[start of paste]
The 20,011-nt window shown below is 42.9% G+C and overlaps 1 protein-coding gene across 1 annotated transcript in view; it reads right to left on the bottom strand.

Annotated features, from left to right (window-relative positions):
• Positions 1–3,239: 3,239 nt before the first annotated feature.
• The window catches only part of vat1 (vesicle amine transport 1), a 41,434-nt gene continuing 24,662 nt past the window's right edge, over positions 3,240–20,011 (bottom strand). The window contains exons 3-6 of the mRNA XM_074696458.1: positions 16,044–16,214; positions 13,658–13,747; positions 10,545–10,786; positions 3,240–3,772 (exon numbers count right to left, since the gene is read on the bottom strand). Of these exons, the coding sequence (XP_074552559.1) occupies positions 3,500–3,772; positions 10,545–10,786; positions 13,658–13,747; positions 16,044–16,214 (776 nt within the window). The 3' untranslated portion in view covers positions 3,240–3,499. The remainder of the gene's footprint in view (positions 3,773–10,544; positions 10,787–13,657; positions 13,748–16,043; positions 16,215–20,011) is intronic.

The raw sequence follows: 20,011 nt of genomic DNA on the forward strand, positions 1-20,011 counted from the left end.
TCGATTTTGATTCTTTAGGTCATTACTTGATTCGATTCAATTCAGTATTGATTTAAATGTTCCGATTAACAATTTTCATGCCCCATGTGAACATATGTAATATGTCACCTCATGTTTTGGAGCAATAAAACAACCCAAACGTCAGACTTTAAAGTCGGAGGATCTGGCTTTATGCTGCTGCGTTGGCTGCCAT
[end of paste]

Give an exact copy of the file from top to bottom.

The 20,011-nt window shown below is 42.9% G+C and overlaps 1 protein-coding gene across 1 annotated transcript in view; it reads right to left on the bottom strand.

Annotated features, from left to right (window-relative positions):
• Positions 1–3,239: 3,239 nt before the first annotated feature.
• The window catches only part of vat1 (vesicle amine transport 1), a 41,434-nt gene continuing 24,662 nt past the window's right edge, over positions 3,240–20,011 (bottom strand). The window contains exons 3-6 of the mRNA XM_074696458.1: positions 16,044–16,214; positions 13,658–13,747; positions 10,545–10,786; positions 3,240–3,772 (exon numbers count right to left, since the gene is read on the bottom strand). Of these exons, the coding sequence (XP_074552559.1) occupies positions 3,500–3,772; positions 10,545–10,786; positions 13,658–13,747; positions 16,044–16,214 (776 nt within the window). The 3' untranslated portion in view covers positions 3,240–3,499. The remainder of the gene's footprint in view (positions 3,773–10,544; positions 10,787–13,657; positions 13,748–16,043; positions 16,215–20,011) is intronic.

The raw sequence follows: 20,011 nt of genomic DNA on the forward strand, positions 1-20,011 counted from the left end.
TCGATTTTGATTCTTTAGGTCATTACTTGATTCGATTCAATTCAGTATTGATTTAAATGTTCCGATTAACAATTTTCATGCCCCATGTGAACATATGTAATATGTCACCTCATGTTTTGGAGCAATAAAACAACCCAAACGTCAGACTTTAAAGTCGGAGGATCTGGCTTTATGCTGCTGCGTTGGCTGCCAT